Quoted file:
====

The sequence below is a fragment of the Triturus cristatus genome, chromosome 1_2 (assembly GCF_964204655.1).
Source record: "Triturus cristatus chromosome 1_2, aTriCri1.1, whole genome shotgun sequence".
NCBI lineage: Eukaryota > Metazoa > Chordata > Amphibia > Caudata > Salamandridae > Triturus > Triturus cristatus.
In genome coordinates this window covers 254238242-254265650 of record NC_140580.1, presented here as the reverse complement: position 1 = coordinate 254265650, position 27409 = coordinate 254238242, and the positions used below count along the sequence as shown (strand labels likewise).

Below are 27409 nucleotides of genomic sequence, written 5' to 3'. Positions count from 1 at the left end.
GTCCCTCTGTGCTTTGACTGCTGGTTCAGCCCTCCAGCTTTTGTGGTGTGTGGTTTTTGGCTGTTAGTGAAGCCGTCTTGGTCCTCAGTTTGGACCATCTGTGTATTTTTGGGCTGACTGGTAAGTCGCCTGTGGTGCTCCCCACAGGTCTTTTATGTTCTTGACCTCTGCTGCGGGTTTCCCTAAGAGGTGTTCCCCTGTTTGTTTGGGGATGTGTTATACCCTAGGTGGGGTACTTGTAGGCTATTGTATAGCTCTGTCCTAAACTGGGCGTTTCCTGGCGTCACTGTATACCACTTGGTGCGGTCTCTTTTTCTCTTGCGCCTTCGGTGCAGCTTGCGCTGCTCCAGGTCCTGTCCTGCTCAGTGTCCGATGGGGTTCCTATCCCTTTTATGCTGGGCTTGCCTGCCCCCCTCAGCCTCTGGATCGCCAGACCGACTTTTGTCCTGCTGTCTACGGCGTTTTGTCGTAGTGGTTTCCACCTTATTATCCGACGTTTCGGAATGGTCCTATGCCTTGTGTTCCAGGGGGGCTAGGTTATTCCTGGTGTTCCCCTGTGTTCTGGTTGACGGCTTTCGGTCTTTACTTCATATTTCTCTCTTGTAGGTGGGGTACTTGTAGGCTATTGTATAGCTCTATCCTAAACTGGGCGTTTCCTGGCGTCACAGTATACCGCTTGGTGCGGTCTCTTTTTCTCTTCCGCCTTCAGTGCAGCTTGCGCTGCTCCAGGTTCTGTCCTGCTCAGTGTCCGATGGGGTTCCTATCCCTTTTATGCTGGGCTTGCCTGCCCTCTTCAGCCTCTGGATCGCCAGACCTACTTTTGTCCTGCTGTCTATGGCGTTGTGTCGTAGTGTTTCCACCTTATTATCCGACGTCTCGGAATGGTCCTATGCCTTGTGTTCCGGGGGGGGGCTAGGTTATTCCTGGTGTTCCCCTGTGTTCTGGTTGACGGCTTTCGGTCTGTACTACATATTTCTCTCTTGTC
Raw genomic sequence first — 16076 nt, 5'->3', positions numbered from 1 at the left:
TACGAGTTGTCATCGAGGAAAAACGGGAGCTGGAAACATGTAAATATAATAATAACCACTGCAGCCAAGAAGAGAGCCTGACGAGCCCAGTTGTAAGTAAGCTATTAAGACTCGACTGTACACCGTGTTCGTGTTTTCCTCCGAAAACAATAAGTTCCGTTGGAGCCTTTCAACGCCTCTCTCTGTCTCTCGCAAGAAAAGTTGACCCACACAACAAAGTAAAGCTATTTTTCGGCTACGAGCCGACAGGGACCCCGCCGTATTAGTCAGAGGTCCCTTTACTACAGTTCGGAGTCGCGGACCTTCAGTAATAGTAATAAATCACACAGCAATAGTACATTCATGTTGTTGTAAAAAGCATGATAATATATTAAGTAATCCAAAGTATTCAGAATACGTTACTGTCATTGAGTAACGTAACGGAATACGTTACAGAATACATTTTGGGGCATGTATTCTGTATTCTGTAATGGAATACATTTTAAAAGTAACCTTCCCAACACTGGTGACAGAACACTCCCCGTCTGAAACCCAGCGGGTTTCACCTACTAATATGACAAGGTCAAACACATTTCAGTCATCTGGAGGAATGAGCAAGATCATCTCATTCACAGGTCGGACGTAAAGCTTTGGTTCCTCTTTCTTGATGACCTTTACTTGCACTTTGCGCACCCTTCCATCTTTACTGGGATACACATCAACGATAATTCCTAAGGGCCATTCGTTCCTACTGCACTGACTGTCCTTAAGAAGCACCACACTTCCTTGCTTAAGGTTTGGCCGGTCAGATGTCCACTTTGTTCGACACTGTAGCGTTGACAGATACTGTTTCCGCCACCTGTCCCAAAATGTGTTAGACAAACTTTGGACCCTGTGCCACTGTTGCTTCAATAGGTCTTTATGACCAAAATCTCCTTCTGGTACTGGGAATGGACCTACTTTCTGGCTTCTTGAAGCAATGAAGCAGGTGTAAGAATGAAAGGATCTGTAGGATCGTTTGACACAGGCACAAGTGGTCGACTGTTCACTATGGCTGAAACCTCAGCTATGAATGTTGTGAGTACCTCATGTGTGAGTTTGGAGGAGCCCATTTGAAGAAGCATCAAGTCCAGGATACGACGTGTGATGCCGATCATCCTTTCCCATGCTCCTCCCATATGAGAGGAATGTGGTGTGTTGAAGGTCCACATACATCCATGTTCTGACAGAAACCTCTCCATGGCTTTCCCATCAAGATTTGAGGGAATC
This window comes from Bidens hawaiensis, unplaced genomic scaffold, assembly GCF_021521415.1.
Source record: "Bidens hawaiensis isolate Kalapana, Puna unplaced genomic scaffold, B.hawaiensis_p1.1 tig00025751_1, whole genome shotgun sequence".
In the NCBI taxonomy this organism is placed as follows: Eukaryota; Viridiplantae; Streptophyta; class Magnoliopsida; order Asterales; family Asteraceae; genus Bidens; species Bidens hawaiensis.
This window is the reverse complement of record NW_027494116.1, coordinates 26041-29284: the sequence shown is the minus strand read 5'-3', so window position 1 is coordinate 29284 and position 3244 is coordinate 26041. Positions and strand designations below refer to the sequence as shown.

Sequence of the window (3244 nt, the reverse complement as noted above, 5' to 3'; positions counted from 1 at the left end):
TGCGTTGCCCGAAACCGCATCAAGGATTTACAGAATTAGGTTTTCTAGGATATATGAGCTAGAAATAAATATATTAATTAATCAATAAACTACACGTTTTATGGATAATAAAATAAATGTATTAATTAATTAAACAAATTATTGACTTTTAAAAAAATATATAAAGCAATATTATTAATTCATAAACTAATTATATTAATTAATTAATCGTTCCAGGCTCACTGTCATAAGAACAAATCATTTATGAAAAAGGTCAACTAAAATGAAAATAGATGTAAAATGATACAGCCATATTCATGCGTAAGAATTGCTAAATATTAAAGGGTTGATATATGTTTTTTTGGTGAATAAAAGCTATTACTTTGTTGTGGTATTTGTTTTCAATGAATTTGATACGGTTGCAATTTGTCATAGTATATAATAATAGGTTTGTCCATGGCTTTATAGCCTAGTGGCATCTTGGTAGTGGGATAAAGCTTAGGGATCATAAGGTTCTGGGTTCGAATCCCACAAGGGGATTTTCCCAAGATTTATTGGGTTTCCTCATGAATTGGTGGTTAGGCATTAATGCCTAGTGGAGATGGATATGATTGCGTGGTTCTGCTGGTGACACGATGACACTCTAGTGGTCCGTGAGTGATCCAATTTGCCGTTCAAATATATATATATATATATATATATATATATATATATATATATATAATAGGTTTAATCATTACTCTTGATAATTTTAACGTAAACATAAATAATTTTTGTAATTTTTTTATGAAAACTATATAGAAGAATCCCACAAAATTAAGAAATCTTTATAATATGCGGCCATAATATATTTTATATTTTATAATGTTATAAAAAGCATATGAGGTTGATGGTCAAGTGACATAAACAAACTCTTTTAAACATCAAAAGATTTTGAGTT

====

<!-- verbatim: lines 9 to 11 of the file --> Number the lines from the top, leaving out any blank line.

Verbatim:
This window comes from Bidens hawaiensis, unplaced genomic scaffold, assembly GCF_021521415.1.
Source record: "Bidens hawaiensis isolate Kalapana, Puna unplaced genomic scaffold, B.hawaiensis_p1.1 tig00025751_1, whole genome shotgun sequence".
In the NCBI taxonomy this organism is placed as follows: Eukaryota; Viridiplantae; Streptophyta; class Magnoliopsida; order Asterales; family Asteraceae; genus Bidens; species Bidens hawaiensis.